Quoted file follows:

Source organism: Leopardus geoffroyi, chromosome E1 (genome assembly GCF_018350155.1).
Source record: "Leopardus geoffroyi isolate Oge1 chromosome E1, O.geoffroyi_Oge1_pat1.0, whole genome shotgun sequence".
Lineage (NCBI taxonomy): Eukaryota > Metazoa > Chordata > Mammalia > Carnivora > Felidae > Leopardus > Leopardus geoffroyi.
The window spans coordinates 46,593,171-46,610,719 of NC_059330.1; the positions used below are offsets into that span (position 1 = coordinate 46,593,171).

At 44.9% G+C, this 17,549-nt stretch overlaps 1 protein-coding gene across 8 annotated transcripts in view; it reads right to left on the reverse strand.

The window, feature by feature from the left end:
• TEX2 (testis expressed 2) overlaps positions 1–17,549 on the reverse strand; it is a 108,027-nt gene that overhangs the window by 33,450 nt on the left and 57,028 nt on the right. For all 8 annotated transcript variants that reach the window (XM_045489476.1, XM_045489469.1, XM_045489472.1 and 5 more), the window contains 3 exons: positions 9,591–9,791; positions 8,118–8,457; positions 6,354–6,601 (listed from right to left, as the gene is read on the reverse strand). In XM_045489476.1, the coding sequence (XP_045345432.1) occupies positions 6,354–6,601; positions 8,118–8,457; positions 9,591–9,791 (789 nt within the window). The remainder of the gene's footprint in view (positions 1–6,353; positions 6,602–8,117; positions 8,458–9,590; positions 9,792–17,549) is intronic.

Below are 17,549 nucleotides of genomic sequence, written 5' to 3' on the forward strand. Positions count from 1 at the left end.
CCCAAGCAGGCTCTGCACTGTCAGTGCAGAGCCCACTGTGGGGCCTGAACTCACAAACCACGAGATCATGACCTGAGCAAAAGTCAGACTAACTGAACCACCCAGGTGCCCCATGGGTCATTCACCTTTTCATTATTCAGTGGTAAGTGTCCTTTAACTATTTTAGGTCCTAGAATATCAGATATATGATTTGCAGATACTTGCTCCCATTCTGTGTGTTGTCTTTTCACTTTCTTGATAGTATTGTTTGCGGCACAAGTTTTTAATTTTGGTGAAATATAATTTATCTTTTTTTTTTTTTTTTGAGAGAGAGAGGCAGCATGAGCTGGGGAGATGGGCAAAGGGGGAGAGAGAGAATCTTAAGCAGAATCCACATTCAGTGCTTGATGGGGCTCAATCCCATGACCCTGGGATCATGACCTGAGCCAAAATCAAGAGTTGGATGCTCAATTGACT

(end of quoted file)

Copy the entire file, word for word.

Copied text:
Source organism: Leopardus geoffroyi, chromosome E1 (genome assembly GCF_018350155.1).
Source record: "Leopardus geoffroyi isolate Oge1 chromosome E1, O.geoffroyi_Oge1_pat1.0, whole genome shotgun sequence".
Lineage (NCBI taxonomy): Eukaryota > Metazoa > Chordata > Mammalia > Carnivora > Felidae > Leopardus > Leopardus geoffroyi.
The window spans coordinates 46,593,171-46,610,719 of NC_059330.1; the positions used below are offsets into that span (position 1 = coordinate 46,593,171).

At 44.9% G+C, this 17,549-nt stretch overlaps 1 protein-coding gene across 8 annotated transcripts in view; it reads right to left on the reverse strand.

The window, feature by feature from the left end:
• TEX2 (testis expressed 2) overlaps positions 1–17,549 on the reverse strand; it is a 108,027-nt gene that overhangs the window by 33,450 nt on the left and 57,028 nt on the right. For all 8 annotated transcript variants that reach the window (XM_045489476.1, XM_045489469.1, XM_045489472.1 and 5 more), the window contains 3 exons: positions 9,591–9,791; positions 8,118–8,457; positions 6,354–6,601 (listed from right to left, as the gene is read on the reverse strand). In XM_045489476.1, the coding sequence (XP_045345432.1) occupies positions 6,354–6,601; positions 8,118–8,457; positions 9,591–9,791 (789 nt within the window). The remainder of the gene's footprint in view (positions 1–6,353; positions 6,602–8,117; positions 8,458–9,590; positions 9,792–17,549) is intronic.

Below are 17,549 nucleotides of genomic sequence, written 5' to 3' on the forward strand. Positions count from 1 at the left end.
CCCAAGCAGGCTCTGCACTGTCAGTGCAGAGCCCACTGTGGGGCCTGAACTCACAAACCACGAGATCATGACCTGAGCAAAAGTCAGACTAACTGAACCACCCAGGTGCCCCATGGGTCATTCACCTTTTCATTATTCAGTGGTAAGTGTCCTTTAACTATTTTAGGTCCTAGAATATCAGATATATGATTTGCAGATACTTGCTCCCATTCTGTGTGTTGTCTTTTCACTTTCTTGATAGTATTGTTTGCGGCACAAGTTTTTAATTTTGGTGAAATATAATTTATCTTTTTTTTTTTTTTTTGAGAGAGAGAGGCAGCATGAGCTGGGGAGATGGGCAAAGGGGGAGAGAGAGAATCTTAAGCAGAATCCACATTCAGTGCTTGATGGGGCTCAATCCCATGACCCTGGGATCATGACCTGAGCCAAAATCAAGAGTTGGATGCTCAATTGACT